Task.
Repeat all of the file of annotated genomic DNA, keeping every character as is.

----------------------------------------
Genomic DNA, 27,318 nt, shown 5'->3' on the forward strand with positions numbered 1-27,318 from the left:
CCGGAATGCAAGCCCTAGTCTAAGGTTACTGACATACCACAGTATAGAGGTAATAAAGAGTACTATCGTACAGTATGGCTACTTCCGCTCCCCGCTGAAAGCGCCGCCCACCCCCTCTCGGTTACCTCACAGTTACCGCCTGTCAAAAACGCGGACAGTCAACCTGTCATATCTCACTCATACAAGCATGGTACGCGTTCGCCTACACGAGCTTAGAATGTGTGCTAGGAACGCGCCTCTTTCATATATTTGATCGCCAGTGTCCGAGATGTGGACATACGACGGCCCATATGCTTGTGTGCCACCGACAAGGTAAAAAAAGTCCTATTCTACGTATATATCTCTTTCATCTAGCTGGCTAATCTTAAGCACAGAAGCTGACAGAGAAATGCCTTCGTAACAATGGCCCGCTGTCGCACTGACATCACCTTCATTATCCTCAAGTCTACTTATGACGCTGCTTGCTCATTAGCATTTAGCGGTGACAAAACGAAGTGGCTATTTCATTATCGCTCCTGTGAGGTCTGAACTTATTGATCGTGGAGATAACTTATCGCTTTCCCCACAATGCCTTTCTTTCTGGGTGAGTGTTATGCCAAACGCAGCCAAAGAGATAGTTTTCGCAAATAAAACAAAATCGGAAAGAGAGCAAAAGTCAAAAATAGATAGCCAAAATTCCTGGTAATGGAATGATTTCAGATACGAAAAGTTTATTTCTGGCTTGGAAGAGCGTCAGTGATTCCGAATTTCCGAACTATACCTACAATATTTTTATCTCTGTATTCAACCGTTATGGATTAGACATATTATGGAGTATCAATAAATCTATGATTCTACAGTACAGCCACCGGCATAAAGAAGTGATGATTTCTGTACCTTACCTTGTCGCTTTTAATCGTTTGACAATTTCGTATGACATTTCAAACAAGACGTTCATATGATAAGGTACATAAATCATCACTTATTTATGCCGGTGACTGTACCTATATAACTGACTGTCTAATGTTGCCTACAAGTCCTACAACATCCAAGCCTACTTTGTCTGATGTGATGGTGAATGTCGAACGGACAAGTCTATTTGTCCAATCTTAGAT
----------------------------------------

Genomic DNA, 27,318 nt, shown 5'->3' on the forward strand with positions numbered 1-27,318 from the left:
CCGGAATGCAAGCCCTAGTCTAAGGTTACTGACATACCACAGTATAGAGGTAATAAAGAGTACTATCGTACAGTATGGCTACTTCCGCTCCCCGCTGAAAGCGCCGCCCACCCCCTCTCGGTTACCTCACAGTTACCGCCTGTCAAAAACGCGGACAGTCAACCTGTCATATCTCACTCATACAAGCATGGTACGCGTTCGCCTACACGAGCTTAGAATGTGTGCTAGGAACGCGCCTCTTTCATATATTTGATCGCCAGTGTCCGAGATGTGGACATACGACGGCCCATATGCTTGTGTGCCACCGACAAGGTAAAAAAAGTCCTATTCTACGTATATATCTCTTTCATCTAGCTGGCTAATCTTAAGCACAGAAGCTGACAGAGAAATGCCTTCGTAACAATGGCCCGCTGTCGCACTGACATCACCTTCATTATCCTCAAGTCTACTTATGACGCTGCTTGCTCATTAGCATTTAGCGGTGACAAAACGAAGTGGCTATTTCATTATCGCTCCTGTGAGGTCTGAACTTATTGATCGTGGAGATAACTTATCGCTTTCCCCACAATGCCTTTCTTTCTGGGTGAGTGTTATGCCAAACGCAGCCAAAGAGATAGTTTTCGCAAATAAAACAAAATCGGAAAGAGAGCAAAAGTCAAAAATAGATAGCCAAAATTCCTGGTAATGGAATGATTTCAGATACGAAAAGTTTATTTCTGGCTTGGAAGAGCGTCAGTGATTCCGAATTTCCGAACTATACCTACAATATTTTTATCTCTGTATTCAACCGTTATGGATTAGACATATTATGGAGTATCAATAAATCTATGATTCTACAGTACAGCCACCGGCATAAAGAAGTGATGATTTCTGTACCTTACCTTGTCGCTTTTAATCGTTTGACAATTTCGTATGACATTTCAAACAAGACGTTCATATGATAAGGTACATAAATCATCACTTATTTATGCCGGTGACTGTACCTATATAACTGACTGTCTAATGTTGCCTACAAGTCCTACAACATCCAAGCCTACTTTGTCTGATGTGATGGTGAATGTCGAACGGACAAGTCTATTTGTCCAATCTTAGAT